It’s hot in Portland, Oregon, very hot, this week. Every summer (earlier this year than usual!) I have moments where I’d rather not be in the kitchen from 5-7 pm. Much of the year I’m happy to be but not when it’s really hot. What does this have to do with beans?
I typically put a big bowl of dry beans out to soak in the evening (I do this year-round) and then in the morning before I get breakfast and school lunch ready I drain the beans, cover with fresh water, add a few aromatics and turn them on to cook. By the time we head out the door for school the beans are done (more details below). And that means I have the base of many a meal cooked before it begins to get truly warm in my kitchen.
Those beans then turn into quesadillas or tacos of all kinds; salads, beans and rice (the rice often having been cooked at some earlier time to and just needing to be reheated), quick chili, soups and dips. Yes, there’s some cooking involved to make them meal worthy but it’s pretty simple and when you have home-cooked beans and their attendant flavorful broth much of the work is done. There are many more bean recipe on the Seasonal Recipe Collection!
So, the challenge is to cook a pot of beans, a new kind maybe, just for fun and tell us about in a comment here. Let’s savor the simplicity, flavor and flexibility of beans in the summer!
The two most important things you can do to get hooked on cooking your own dry beans are:
1) Cook a lot of beans at once since they freeze so well, once cooked and covered in their cooking liquid. That way you have them on hand for quick meals when you’re short on time–just try to remember to put them out to thaw on the counter in the morning or the night before.
2) Let the beans cool in their cooking liquid for at least 1-2 hours. This vastly improves their flavor and texture. You do not need to refrigerate them while they’re cooling. Just leave them in the pot on the stove (with burner off) until they’re cool. Then refrigerate what you think you’ll use up in 5 days and freeze the rest. Keep as much of the cooking liquid as you can–it’s wonderful in soups, as a broth on its own, to loosen up beans when making a spread or refried beans, etc. and it also protects them in the freezer.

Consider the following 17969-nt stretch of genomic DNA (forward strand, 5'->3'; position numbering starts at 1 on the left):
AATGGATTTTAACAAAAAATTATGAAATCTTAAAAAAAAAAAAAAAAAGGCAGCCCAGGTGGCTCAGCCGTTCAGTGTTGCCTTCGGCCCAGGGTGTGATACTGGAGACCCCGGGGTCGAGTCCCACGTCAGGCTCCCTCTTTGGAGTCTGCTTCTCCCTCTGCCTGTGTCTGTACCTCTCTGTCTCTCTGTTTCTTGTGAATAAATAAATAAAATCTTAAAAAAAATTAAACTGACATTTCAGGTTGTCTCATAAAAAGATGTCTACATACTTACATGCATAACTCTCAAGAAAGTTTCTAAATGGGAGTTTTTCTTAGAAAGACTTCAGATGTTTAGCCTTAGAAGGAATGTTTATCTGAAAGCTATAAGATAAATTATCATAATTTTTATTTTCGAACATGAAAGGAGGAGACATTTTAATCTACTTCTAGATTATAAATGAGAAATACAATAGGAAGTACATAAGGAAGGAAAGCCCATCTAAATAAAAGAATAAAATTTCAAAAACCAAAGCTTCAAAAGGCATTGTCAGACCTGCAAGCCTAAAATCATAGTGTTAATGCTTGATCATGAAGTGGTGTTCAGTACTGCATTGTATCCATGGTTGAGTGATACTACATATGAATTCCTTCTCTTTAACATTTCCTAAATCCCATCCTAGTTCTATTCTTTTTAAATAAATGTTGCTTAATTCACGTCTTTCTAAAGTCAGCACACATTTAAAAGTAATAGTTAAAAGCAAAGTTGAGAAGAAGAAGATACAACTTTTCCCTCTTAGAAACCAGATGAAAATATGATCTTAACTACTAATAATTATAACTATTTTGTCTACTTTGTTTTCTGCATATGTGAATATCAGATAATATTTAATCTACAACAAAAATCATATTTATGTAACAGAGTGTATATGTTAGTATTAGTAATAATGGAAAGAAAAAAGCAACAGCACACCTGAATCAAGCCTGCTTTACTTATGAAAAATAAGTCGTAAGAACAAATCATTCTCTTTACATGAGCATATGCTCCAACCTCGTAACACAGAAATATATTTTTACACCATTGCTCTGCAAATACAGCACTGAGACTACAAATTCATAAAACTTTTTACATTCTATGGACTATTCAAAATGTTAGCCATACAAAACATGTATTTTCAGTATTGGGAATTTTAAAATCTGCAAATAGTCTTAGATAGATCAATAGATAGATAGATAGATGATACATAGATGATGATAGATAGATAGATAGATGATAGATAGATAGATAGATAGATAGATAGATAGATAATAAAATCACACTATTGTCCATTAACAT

Place dry beans in a bowl covered by about 4 inches of cold water. Soak over night or 6-8 hours. Drain beans.
Place soaked beans in a large pot and cover with cold water by several inches. Add a couple of whole, peeled garlic cloves, a bay leaf and a chunk of peeled onion. Bring to a boil, turn down to a simmer and let cook covered until the beans are tender, stirring occasionally (this helps prevent some beans from softening before others.) I add salt towards the end of the cooking time and when you do add salt, be generous, as in at least 1 teaspoon sea salt for every 1 1/2 cups or so of dried beans. They will likely need more still. The time it takes for the beans to cook will vary depending on the kind/size of bean and the freshness of the dried beans. Pinto and borlotti types typically take about 30-35 minutes, smaller white and black beans as little as 20-25. Let beans cool in their liquid (see above) and then use, freeze, etc. If you’re freezing some, fill your container with the beans and then ladle in the cooking liquid until the beans are covered. Cooked beans also keep in the fridge for 5-6 days and for several months in the freezer.